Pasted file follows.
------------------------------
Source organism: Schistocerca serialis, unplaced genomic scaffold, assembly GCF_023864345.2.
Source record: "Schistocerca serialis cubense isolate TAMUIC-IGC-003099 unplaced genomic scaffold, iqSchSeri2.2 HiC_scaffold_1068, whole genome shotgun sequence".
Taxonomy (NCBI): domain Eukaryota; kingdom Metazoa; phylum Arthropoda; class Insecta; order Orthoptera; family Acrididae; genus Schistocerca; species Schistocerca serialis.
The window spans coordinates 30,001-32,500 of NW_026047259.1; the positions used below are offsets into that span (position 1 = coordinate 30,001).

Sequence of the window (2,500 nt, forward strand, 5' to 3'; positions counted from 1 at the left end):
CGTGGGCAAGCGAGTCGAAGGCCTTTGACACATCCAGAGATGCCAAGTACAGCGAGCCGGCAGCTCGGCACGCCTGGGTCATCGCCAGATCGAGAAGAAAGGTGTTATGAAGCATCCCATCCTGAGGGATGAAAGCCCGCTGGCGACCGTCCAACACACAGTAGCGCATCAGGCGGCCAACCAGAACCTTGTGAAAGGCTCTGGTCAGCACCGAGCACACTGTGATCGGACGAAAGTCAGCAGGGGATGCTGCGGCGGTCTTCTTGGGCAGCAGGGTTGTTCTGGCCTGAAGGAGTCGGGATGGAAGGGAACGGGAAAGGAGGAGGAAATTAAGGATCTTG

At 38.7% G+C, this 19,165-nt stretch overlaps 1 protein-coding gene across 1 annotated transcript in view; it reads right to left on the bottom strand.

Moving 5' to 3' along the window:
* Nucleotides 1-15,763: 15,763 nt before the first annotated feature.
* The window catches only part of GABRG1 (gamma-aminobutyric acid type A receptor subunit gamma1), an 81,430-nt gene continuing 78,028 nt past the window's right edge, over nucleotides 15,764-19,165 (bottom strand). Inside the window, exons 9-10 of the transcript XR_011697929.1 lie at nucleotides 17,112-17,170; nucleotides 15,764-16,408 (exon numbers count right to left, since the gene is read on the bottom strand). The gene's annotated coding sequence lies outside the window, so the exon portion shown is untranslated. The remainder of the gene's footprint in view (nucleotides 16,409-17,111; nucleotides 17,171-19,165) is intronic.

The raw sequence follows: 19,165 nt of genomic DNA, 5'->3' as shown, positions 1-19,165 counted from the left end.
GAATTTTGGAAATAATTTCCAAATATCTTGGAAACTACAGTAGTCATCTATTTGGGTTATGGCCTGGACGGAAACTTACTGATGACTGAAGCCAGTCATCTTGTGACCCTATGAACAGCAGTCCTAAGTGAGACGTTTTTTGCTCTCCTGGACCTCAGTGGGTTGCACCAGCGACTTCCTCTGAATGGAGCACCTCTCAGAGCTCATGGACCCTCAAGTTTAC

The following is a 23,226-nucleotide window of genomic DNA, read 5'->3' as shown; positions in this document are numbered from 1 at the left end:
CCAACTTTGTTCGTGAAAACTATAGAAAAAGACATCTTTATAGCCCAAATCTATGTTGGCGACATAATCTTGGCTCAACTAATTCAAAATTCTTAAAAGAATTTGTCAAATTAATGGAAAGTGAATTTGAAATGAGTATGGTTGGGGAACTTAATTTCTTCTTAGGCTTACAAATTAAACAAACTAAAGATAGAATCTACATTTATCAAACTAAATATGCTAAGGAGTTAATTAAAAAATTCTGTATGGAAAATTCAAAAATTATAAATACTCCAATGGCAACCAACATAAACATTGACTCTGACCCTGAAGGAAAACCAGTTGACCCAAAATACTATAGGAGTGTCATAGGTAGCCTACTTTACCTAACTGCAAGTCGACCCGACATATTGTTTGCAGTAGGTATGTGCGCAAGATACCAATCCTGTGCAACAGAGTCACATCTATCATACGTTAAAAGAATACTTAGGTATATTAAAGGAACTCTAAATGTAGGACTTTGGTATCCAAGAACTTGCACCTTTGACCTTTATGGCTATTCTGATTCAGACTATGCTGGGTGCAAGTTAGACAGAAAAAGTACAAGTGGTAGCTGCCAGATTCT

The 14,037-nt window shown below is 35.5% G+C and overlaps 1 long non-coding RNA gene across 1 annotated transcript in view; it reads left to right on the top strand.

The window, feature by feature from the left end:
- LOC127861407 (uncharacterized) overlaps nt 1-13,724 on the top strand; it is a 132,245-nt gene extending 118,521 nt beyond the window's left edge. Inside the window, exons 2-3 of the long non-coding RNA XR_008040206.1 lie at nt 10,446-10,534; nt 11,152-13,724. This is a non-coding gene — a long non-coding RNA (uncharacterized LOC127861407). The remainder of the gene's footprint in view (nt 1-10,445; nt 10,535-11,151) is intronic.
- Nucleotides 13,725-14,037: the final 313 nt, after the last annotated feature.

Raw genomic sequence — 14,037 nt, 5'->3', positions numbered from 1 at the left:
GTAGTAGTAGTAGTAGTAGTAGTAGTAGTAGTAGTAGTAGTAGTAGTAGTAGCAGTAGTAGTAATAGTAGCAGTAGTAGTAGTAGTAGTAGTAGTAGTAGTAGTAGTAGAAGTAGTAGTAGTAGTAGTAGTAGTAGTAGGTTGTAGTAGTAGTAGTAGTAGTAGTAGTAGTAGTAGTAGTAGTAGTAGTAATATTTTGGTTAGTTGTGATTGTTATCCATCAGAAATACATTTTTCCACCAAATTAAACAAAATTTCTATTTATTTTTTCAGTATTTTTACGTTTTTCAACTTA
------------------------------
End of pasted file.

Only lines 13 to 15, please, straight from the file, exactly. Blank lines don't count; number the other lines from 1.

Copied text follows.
The following is a 23,226-nucleotide window of genomic DNA, read 5'->3' as shown; positions in this document are numbered from 1 at the left end:
CCAACTTTGTTCGTGAAAACTATAGAAAAAGACATCTTTATAGCCCAAATCTATGTTGGCGACATAATCTTGGCTCAACTAATTCAAAATTCTTAAAAGAATTTGTCAAATTAATGGAAAGTGAATTTGAAATGAGTATGGTTGGGGAACTTAATTTCTTCTTAGGCTTACAAATTAAACAAACTAAAGATAGAATCTACATTTATCAAACTAAATATGCTAAGGAGTTAATTAAAAAATTCTGTATGGAAAATTCAAAAATTATAAATACTCCAATGGCAACCAACATAAACATTGACTCTGACCCTGAAGGAAAACCAGTTGACCCAAAATACTATAGGAGTGTCATAGGTAGCCTACTTTACCTAACTGCAAGTCGACCCGACATATTGTTTGCAGTAGGTATGTGCGCAAGATACCAATCCTGTGCAACAGAGTCACATCTATCATACGTTAAAAGAATACTTAGGTATATTAAAGGAACTCTAAATGTAGGACTTTGGTATCCAAGAACTTGCACCTTTGACCTTTATGGCTATTCTGATTCAGACTATGCTGGGTGCAAGTTAGACAGAAAAAGTACAAGTGGTAGCTGCCAGATTCT

The 14,037-nt window shown below is 35.5% G+C and overlaps 1 long non-coding RNA gene across 1 annotated transcript in view; it reads left to right on the top strand.